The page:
Newscasts

PNS Daily Newscast - November 12, 2019 


Former President Carter in the hospital; bracing for an arctic blast; politics show up for Veterans Day; trade and politics impact Wisconsin farmers; and a clever dog learns to talk some.

2020Talks - November 12, 2019 


65 years ago today, the federal government shut down Ellis Island, and the Supreme Court hears landmark case DACA; plus, former MA Gov. Deval Patrick might enter the Democratic primary race.

Daily Newscasts

Public News Service - ND: Climate Change/Air Quality

Residents living near North Dakota's natural-gas flares have been asking the government to look into possible health effects. Credit: iStock

BISMARCK, N.D. - Today ends the public comment period for the Environmental Protection Agency's new natural-gas emissions rules, and Native American residents living near some of North Dakota's natural-gas flares have been trying to get the government to listen to their health concerns. Lisa DeVill

Sustainable=agriculture advocates say the EPA's new renewable-fuel standards are good, but don't go far enough to spur new sources. Credit: JZlomek/morguefile.com

BISMARCK, N.D. - It took two years of delays, but this week the Environmental Protection Agency finally released new renewable-fuel standards for the country. The rules include upping the amount of renewable fuel, mostly corn-based ethanol, to more than 18 billion gallons by 2016. That will bring r

U.S. taxpayers have lost an estimated $380 million since 2006 because of flaring and venting of natural gas at drilling sites on federal lands. Credit: sakakawea7.

BISMARCK, N.D. - North Dakota's U.S. senators are being urged to support efforts to have the federal government take action to end the waste of natural gas at drilling sites on public lands and the loss of the associated revenue. An ad campaign launched this week in North Dakota and several other s

New research finds that North Dakota schools are not making the grade when it comes to providing a healthy and safe learning environment for kids with asthma or allergies. Credit: AskinTulayOver.

BISMARCK, N.D. – As students across North Dakota try to make the grade upon their return to class, new research shows schools in the state are falling short of the honor roll when it comes to protecting children with asthma or allergies. A study from the Asthma and Allergy Foundation of Amer

PHOTO: The EPA is being taken to court over its approval of an herbicide for use on genetically-engineered soybean and corn crops in North Dakota and 14 other states. The plaintiffs say Enlist Duo poses a threat to human health and endangered species. Photo credit: Jason Ippolito/Flickr.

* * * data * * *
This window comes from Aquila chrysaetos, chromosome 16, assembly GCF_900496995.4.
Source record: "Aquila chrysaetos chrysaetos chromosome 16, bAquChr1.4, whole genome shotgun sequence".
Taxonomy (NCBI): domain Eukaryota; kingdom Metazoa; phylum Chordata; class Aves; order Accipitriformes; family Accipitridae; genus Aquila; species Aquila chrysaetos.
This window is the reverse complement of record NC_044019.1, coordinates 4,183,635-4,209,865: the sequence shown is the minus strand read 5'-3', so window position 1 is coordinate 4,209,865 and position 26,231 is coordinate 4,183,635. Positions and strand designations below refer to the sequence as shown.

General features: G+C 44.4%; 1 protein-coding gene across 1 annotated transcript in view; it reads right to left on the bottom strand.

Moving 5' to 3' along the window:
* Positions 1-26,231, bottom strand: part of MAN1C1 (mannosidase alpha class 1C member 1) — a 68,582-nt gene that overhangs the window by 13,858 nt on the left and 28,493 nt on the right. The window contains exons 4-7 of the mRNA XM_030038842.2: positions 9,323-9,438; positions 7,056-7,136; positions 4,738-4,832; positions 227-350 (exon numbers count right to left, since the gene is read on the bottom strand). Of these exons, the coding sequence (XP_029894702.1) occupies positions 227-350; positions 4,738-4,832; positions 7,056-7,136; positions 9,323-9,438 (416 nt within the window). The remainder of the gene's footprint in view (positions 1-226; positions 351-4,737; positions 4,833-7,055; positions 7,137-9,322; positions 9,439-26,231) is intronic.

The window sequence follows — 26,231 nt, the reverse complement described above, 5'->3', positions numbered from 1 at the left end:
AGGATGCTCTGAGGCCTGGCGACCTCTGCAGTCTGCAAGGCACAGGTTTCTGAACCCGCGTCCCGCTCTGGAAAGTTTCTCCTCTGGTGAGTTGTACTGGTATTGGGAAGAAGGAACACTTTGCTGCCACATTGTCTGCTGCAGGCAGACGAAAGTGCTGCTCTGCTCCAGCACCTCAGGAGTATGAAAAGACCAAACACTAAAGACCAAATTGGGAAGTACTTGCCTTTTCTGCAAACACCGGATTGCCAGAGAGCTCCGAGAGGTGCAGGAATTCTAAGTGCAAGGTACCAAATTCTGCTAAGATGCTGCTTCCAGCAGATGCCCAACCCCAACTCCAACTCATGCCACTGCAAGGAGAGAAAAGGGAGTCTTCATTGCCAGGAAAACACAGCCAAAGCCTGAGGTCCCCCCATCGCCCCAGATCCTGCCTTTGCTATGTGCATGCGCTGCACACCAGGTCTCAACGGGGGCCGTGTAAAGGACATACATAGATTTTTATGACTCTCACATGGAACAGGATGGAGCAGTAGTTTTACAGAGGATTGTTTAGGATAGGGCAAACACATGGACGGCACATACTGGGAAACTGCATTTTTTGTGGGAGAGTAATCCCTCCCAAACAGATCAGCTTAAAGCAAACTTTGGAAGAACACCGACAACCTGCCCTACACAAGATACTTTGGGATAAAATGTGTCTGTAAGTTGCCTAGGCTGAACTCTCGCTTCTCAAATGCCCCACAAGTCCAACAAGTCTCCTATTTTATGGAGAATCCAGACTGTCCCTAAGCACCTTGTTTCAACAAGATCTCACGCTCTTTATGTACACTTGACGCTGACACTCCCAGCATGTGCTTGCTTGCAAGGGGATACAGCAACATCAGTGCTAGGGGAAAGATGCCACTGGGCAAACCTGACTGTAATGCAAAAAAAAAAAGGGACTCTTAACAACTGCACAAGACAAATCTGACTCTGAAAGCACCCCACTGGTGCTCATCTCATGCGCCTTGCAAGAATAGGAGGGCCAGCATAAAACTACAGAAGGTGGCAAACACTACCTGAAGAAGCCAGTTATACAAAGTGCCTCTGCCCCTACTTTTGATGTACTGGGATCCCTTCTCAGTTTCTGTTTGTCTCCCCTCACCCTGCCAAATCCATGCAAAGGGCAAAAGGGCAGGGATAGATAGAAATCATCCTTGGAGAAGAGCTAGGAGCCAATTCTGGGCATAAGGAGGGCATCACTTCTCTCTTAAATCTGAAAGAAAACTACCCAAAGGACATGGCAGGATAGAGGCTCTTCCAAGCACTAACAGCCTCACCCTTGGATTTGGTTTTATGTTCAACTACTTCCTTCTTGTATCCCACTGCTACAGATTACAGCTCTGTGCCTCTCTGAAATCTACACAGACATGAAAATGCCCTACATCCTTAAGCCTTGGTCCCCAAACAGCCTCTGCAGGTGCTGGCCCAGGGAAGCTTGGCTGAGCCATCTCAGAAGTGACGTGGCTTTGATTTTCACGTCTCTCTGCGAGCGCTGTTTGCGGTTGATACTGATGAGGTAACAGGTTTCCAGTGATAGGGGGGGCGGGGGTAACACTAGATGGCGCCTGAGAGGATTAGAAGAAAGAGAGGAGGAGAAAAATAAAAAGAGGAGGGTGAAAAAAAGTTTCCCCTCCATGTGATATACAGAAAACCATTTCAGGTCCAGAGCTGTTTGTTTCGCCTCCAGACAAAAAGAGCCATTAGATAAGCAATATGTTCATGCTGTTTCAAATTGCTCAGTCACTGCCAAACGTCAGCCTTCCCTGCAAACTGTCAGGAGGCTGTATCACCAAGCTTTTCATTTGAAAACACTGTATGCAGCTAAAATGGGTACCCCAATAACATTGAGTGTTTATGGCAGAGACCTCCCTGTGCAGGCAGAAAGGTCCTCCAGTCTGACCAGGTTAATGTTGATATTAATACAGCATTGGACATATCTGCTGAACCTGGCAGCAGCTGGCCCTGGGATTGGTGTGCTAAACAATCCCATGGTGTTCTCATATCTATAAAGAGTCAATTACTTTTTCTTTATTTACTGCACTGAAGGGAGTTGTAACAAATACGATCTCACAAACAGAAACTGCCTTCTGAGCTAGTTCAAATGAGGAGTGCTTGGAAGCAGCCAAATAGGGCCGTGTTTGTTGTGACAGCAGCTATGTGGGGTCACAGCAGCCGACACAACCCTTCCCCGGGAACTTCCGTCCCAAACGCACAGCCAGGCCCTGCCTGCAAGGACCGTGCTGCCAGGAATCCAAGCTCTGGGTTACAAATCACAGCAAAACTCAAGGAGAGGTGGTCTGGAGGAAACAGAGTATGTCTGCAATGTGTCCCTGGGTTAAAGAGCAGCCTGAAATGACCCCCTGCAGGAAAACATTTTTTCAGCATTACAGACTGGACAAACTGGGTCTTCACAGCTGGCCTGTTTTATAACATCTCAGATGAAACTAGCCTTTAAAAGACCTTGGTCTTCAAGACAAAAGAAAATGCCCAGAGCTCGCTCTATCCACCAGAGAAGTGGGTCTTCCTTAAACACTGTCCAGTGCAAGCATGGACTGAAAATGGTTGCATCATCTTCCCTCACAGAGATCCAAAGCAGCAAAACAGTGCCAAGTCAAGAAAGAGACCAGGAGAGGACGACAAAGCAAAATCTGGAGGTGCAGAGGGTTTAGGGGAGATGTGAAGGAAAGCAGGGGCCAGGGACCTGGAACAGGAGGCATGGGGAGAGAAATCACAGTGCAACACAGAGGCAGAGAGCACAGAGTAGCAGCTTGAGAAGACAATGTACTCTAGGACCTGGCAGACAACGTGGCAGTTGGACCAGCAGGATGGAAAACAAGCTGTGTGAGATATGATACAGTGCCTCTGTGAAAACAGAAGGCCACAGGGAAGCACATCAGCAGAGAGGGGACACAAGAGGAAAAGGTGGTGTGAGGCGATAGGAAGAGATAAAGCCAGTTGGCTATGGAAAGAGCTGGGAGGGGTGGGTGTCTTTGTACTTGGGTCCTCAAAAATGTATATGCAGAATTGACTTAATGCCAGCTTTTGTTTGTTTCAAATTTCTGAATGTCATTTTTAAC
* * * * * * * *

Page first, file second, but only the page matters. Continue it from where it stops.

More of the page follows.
BISMARCK, N.D. - A legal battle is being mounted against the Environmental Protection Agency (EPA) over its expanded approval of a new herbicide for use in North Dakota and other states across the Midwest. The herbicide from Dow AgroSciences is called Enlist Duo. According to legal documents, Enlis

PHOTO: The 64th Legislative Assembly begins Tuesday in Bismarck, and oil and gas issues within the energy industry will be among those high on the docket. Photo credit: Lindsey G/Flickr.

BISMARCK, N.D. - The gavel comes down to open the 2015 North Dakota Legislature Tuesday, and among the issues lawmakers will be asked to address this session are infrastructure improvements for oil and gas extraction. The EmPower North Dakota Commission is recommending about $1 billion in funding o

PHOTO: The Center for Rural Affairs says no-till planting is one way America's farmers can help battle climate change. CREDIT: NRCS Soil Health

BISMARCK, N.D. - America's agriculture industry contributes a relatively small amount of this country's greenhouse gases, but experts say various techniques that are growing in use can take a proactive approach to the issue - and farmers could play a key role in altering the path of climate change.

PHOTO: Dozens of turbines on a ridge between Ellendale and Ashley. The Center for Rural Affairs says more high voltage transmission lines will help get wind generated electricity on the grid. CREDIT: cariliv

BISMARCK, N.D. - There is a treasure trove of renewable energy in the U.S., but the obstacles and barriers to getting it on the grid are many. Johnathan Hladik, energy policy advocate with the Center for Rural Affairs (CFRA), said the biggest hurdle right now is the lack of high voltage transmission

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